Once you pay off your most expensive debt, work your way down the list until you're left only with debts that offer a tax benefit (which could be a mortgage or some types of student loan debt), or that charge less interest than you could make if you kept the debt and put the cash in an interest-bearing deposit account.

Worry #4: Do I have enough emergency savings?

Not all financial experts agree on the exact figure you need to have saved for an emergency. Some recommend a minimum of three months' worth of living expenses while others say the bare minimum is six months' worth of take-home pay. Financial expert Suze Orman Opens in new window is even more conservative; she recommends saving eight to 12 months of living expenses in case of job loss.

Make saving automatic

Regardless of your emergency savings balance goal, there's no better time to start saving than now. Establish a savings account with an automatic contribution that draws from the account you deposit your paycheck into, and only withdraw from that savings for emergencies. (If you can't deposit much at first, remember that any amount saved is progress in the right direction). Look for an account that pays some interest on your deposit and is liquid enough that you could get to the cash within 24 hours without penalty, if needed.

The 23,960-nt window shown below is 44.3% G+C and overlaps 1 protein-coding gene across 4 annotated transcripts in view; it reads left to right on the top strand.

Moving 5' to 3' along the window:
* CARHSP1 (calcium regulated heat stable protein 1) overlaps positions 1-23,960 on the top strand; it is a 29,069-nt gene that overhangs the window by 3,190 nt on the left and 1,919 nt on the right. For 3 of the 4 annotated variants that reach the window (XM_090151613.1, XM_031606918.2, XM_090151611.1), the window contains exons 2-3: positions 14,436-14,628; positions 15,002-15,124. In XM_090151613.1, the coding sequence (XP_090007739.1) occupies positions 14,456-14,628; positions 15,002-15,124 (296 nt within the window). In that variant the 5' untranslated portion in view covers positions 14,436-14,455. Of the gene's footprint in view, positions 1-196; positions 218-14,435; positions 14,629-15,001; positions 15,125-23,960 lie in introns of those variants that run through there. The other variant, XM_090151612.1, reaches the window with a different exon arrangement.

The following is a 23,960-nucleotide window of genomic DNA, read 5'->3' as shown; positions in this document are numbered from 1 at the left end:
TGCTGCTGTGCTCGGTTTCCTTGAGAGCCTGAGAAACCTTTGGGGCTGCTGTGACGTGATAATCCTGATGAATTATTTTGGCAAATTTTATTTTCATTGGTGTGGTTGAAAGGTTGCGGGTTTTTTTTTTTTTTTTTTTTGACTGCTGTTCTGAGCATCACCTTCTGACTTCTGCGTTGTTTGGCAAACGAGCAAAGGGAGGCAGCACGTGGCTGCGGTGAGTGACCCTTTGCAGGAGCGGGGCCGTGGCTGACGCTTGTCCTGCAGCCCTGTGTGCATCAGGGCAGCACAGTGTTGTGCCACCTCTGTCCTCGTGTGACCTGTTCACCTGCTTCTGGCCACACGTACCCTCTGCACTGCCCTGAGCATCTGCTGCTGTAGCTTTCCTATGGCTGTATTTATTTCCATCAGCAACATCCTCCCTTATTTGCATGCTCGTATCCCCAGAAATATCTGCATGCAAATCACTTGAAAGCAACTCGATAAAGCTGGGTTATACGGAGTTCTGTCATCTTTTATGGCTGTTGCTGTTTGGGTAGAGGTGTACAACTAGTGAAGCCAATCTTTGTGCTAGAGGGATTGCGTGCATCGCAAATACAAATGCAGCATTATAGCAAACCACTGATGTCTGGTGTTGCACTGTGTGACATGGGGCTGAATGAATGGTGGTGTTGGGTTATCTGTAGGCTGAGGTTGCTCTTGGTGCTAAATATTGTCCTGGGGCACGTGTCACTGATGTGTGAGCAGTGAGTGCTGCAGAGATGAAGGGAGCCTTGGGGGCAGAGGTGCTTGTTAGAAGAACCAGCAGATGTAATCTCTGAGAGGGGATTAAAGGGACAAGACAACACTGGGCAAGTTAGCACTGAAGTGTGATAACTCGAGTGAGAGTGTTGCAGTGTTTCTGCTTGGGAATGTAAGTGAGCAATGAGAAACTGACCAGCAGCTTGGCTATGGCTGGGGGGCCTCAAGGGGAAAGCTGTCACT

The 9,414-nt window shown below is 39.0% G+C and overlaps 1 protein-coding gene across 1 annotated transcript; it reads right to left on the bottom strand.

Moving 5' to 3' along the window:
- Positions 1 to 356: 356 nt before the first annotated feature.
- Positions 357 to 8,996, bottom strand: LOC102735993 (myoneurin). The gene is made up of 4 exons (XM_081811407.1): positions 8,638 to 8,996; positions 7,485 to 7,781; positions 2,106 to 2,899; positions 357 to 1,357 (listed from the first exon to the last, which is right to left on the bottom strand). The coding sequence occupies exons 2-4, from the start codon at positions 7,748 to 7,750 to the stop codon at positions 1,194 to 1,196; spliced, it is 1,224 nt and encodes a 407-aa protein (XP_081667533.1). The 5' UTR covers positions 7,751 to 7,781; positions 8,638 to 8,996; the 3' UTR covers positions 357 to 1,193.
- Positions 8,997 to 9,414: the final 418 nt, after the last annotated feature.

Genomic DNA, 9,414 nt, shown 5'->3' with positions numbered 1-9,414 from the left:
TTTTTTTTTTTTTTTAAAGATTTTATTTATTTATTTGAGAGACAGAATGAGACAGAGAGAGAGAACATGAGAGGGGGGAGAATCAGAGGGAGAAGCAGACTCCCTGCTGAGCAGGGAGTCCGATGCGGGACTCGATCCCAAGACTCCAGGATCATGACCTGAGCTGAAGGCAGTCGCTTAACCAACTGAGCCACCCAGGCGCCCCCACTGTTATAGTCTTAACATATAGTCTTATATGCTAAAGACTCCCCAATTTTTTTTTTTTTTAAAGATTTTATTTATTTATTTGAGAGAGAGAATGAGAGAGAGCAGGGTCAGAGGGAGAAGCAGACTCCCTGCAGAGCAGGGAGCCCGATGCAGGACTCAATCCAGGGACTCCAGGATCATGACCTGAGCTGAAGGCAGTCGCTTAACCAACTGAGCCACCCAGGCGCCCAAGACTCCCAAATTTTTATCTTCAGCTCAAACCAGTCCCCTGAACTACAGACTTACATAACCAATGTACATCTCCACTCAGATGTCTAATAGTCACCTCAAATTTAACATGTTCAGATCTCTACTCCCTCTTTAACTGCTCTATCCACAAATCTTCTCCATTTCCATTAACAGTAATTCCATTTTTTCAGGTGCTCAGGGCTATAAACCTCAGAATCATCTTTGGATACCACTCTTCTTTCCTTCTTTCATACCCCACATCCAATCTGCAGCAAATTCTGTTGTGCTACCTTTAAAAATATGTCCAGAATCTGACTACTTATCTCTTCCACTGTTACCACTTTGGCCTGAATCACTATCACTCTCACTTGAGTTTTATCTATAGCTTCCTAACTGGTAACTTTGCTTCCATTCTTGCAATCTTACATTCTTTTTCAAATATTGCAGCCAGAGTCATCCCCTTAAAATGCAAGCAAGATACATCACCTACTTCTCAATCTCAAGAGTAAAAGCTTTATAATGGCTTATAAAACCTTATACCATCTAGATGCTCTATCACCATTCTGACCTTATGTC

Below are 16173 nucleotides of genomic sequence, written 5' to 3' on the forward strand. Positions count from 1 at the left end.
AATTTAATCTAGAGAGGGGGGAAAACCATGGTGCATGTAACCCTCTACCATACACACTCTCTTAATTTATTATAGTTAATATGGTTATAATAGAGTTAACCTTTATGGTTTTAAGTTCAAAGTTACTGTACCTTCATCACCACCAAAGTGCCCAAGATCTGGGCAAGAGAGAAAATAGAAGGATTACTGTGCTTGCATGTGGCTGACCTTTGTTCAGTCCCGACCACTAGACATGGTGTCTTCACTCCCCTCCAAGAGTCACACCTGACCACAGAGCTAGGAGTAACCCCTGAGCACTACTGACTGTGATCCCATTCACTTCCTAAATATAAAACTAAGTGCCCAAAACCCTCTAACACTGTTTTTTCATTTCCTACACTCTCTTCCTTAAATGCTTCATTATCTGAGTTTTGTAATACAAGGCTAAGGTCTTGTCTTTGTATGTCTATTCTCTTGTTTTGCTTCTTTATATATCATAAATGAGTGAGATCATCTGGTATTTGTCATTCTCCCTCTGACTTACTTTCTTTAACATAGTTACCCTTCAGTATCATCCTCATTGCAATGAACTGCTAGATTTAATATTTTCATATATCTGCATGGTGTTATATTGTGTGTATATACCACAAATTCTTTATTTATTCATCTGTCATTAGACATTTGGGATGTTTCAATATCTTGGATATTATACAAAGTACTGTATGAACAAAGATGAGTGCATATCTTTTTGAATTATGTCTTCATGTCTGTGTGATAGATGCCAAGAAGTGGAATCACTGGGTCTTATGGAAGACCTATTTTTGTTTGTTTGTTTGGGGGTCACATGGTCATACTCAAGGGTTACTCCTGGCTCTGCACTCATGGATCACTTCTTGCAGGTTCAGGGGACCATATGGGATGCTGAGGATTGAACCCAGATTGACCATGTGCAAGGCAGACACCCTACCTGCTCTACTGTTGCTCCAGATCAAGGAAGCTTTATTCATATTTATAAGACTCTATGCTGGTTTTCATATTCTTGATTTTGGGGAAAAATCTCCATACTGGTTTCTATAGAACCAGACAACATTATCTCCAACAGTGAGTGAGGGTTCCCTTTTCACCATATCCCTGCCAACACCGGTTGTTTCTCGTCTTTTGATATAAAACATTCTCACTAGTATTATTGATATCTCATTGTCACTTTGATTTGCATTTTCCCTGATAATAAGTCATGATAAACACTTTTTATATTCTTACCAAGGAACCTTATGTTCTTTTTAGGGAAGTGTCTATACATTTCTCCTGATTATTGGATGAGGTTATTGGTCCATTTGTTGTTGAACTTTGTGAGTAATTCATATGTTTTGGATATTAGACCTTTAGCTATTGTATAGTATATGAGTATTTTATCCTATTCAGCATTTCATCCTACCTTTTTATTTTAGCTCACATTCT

Worry #5: Will I be able to protect my family?

The idea of creating a will or estate plan, or determining what type of insurance coverage you need at various points of your life can be daunting, but there are professionals to help you through it.

Lean on expert resources

Contact a financial advisor to discuss your key concerns and goals, so you can determine what financial and legal protections, and insurance policies will best address your needs. You cannot predict what the future will bring, but with the right legal and financial products, you can gain quite a bit of control over what impact it will have on your family's financial security.


What you can do next

Create an action plan for each of your big financial worries — and then take the first step toward addressing them. The sooner you begin, the closer you are to building a financial life that makes you feel confident and financially empowered.



Stephanie Taylor Christensen is a former financial services marketer, personal finance expert and freelance writer whose work regularly appears in publications including USA Today, Cosmopolitan and Money.